Stories are us

Our stories are not only bigger than the components (the characters, the plots, the timelines, the facts and the evidences) – often there is no relationship between the stories and the components.

In accidents (and in life), we are so quick at creating stories. The good and the bad; the sacred and the profane; the compliant and the non-compliant; and the lions and the rabbits.

And the rest of time (and resources) is devoted to perfecting our stories.

This image shows the limits of reasoning, a search for cause and a quest for objective truth in our stories. One only needs to turn the image upside down or tilt it sideways and it will have a different meaning or perhaps none.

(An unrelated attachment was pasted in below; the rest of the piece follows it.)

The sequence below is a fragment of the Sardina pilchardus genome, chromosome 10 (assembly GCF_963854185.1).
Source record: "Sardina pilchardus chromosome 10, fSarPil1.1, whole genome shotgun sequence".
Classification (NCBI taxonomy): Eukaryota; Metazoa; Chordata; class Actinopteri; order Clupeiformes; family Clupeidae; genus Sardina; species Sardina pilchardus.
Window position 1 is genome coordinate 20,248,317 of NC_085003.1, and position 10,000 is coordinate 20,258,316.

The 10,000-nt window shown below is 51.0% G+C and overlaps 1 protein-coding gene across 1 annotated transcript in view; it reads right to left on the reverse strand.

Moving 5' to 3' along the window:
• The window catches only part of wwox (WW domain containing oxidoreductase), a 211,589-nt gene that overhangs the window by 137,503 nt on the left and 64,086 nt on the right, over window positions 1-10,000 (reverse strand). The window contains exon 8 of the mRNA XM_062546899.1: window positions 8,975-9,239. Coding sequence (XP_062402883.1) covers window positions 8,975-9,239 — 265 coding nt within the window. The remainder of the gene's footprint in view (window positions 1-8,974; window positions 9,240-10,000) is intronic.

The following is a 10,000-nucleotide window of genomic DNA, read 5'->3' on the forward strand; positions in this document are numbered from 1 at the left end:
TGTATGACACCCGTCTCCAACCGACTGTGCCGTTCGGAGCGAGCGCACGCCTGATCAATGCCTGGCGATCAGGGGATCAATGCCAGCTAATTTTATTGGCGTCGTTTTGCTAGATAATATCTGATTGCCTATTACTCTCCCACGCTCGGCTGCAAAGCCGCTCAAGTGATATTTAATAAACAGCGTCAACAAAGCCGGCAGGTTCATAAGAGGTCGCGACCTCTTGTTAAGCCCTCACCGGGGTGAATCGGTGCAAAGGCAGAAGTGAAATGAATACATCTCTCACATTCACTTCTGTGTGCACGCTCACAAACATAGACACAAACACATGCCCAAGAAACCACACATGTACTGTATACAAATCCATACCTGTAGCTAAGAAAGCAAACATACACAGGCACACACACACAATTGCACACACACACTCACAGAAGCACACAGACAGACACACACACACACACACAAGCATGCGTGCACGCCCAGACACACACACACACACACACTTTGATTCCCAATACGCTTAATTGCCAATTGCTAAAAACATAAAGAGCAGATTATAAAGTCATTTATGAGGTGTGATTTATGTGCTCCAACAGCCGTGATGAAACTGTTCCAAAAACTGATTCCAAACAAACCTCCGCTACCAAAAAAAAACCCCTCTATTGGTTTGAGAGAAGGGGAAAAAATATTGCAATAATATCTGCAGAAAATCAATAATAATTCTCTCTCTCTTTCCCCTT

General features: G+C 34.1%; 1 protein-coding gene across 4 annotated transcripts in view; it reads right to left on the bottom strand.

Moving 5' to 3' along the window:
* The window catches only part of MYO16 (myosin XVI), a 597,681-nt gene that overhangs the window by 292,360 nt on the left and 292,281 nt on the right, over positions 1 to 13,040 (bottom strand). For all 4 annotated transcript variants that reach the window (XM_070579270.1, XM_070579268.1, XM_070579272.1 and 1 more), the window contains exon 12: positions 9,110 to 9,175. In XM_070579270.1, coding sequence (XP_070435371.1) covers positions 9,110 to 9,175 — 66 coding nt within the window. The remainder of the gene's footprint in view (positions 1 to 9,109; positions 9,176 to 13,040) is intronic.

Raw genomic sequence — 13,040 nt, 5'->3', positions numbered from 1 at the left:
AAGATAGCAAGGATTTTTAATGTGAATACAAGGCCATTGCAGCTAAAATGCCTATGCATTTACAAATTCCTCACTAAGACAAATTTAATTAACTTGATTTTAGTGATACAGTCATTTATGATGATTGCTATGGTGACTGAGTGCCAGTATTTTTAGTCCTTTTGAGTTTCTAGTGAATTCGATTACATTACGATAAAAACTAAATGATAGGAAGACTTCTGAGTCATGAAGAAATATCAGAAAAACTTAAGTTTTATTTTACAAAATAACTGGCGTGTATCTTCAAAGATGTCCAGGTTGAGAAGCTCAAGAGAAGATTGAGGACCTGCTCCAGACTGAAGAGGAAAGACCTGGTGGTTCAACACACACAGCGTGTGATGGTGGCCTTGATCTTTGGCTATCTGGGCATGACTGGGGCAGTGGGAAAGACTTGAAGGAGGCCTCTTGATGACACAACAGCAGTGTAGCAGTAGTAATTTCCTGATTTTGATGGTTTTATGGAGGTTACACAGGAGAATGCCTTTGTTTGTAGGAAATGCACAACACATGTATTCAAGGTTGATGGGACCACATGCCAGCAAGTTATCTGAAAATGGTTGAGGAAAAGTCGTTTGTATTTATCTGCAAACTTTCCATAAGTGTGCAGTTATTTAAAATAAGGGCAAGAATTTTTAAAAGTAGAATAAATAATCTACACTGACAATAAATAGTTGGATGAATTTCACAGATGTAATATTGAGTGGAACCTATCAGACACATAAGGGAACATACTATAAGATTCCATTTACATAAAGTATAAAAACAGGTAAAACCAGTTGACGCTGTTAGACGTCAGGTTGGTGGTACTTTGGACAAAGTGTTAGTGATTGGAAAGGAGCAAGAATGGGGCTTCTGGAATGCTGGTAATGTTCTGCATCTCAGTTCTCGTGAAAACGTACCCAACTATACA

What makes for a good story?

Coherence – how well the components hold together? (internal validity, glue)

Persuasion – how we persuade others? (credibility, skill)

Resonance – how the story resonates with the audiences? (culture, myth, belief, paradigm)

Do we question the hidden beliefs in our stories?

Do we care to revisit our stories?

Do we care to ask others what they think of our stories?

Our stories are not objective. Our stories are part-truth, incomplete, subjective and biased.

Our stories are us.

 

 

 

 

 

 

 

You might also enjoy